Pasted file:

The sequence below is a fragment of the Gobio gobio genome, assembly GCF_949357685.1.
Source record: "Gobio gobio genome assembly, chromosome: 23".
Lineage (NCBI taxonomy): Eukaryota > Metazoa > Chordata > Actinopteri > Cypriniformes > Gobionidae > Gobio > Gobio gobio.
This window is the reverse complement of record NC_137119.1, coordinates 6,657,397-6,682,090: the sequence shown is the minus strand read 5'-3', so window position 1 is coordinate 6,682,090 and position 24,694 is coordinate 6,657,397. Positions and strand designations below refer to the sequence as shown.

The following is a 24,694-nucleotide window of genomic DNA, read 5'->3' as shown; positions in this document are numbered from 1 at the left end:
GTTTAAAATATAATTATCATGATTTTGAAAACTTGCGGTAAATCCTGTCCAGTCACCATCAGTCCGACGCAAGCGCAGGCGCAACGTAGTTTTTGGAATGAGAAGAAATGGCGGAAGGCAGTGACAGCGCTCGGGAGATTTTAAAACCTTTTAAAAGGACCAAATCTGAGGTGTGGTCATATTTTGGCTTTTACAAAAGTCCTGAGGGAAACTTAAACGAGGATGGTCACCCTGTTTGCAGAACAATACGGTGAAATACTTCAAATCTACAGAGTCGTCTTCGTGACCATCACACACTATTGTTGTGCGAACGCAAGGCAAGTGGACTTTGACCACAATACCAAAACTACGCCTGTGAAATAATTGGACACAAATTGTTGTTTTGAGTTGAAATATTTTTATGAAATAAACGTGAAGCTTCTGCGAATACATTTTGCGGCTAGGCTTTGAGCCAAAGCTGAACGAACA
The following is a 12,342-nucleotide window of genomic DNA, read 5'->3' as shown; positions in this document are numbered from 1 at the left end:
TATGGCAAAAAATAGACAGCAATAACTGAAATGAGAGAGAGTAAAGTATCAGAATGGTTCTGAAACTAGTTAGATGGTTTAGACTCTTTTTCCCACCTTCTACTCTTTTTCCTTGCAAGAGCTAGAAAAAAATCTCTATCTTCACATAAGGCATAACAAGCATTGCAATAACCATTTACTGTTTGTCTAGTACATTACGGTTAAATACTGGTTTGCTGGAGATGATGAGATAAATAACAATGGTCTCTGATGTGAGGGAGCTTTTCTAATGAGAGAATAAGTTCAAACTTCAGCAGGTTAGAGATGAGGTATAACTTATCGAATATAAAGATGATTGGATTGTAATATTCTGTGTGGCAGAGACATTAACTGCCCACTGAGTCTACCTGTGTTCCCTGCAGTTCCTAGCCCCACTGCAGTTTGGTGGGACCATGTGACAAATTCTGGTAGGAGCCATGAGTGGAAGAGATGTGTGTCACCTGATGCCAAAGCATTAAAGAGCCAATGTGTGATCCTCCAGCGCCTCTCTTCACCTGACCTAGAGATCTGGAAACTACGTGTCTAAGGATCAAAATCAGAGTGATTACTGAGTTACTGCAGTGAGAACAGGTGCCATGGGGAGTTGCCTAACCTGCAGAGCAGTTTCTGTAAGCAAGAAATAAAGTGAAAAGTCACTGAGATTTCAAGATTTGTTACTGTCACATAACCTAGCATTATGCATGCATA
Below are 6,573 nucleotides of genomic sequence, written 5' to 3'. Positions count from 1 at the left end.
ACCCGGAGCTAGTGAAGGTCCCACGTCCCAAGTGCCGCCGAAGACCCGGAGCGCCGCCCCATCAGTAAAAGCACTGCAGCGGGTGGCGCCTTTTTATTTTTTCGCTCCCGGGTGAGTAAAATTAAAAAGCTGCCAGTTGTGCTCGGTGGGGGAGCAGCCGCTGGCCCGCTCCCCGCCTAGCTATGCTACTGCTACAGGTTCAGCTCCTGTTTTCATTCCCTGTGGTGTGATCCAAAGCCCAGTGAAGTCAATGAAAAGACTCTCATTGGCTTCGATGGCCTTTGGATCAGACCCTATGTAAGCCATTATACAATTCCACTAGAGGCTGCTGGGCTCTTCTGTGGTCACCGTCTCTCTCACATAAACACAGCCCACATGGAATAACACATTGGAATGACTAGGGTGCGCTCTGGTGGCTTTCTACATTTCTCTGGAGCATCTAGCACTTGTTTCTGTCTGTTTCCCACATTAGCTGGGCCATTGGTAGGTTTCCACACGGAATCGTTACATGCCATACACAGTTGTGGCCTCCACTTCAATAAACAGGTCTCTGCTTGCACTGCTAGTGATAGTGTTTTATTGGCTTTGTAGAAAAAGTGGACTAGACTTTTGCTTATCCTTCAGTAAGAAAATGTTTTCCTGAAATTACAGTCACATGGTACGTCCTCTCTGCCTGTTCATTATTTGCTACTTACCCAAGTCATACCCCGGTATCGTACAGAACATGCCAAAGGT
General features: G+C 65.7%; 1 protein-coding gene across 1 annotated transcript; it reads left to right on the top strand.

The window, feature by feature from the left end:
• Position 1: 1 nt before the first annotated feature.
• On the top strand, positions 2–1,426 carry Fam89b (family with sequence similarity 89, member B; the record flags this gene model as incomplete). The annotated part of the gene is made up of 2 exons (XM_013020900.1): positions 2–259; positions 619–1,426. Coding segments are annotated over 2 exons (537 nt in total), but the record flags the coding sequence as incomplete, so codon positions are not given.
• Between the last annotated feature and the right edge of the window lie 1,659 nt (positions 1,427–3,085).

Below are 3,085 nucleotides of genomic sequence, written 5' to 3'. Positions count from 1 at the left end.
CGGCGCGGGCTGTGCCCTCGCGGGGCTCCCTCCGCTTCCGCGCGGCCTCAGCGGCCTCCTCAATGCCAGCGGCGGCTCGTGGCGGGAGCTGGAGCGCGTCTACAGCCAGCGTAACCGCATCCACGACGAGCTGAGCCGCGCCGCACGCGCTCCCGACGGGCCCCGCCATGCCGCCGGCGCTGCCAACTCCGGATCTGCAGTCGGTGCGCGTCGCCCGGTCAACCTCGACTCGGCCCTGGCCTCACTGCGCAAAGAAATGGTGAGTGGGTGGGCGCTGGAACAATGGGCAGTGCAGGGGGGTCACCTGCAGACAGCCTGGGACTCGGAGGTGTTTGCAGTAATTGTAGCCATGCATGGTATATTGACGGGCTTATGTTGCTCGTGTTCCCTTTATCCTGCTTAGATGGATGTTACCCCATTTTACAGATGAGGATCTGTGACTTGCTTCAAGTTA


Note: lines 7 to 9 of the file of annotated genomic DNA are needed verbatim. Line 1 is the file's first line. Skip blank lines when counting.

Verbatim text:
The following is a 12,342-nucleotide window of genomic DNA, read 5'->3' as shown; positions in this document are numbered from 1 at the left end:
TATGGCAAAAAATAGACAGCAATAACTGAAATGAGAGAGAGTAAAGTATCAGAATGGTTCTGAAACTAGTTAGATGGTTTAGACTCTTTTTCCCACCTTCTACTCTTTTTCCTTGCAAGAGCTAGAAAAAAATCTCTATCTTCACATAAGGCATAACAAGCATTGCAATAACCATTTACTGTTTGTCTAGTACATTACGGTTAAATACTGGTTTGCTGGAGATGATGAGATAAATAACAATGGTCTCTGATGTGAGGGAGCTTTTCTAATGAGAGAATAAGTTCAAACTTCAGCAGGTTAGAGATGAGGTATAACTTATCGAATATAAAGATGATTGGATTGTAATATTCTGTGTGGCAGAGACATTAACTGCCCACTGAGTCTACCTGTGTTCCCTGCAGTTCCTAGCCCCACTGCAGTTTGGTGGGACCATGTGACAAATTCTGGTAGGAGCCATGAGTGGAAGAGATGTGTGTCACCTGATGCCAAAGCATTAAAGAGCCAATGTGTGATCCTCCAGCGCCTCTCTTCACCTGACCTAGAGATCTGGAAACTACGTGTCTAAGGATCAAAATCAGAGTGATTACTGAGTTACTGCAGTGAGAACAGGTGCCATGGGGAGTTGCCTAACCTGCAGAGCAGTTTCTGTAAGCAAGAAATAAAGTGAAAAGTCACTGAGATTTCAAGATTTGTTACTGTCACATAACCTAGCATTATGCATGCATA
Below are 6,573 nucleotides of genomic sequence, written 5' to 3'. Positions count from 1 at the left end.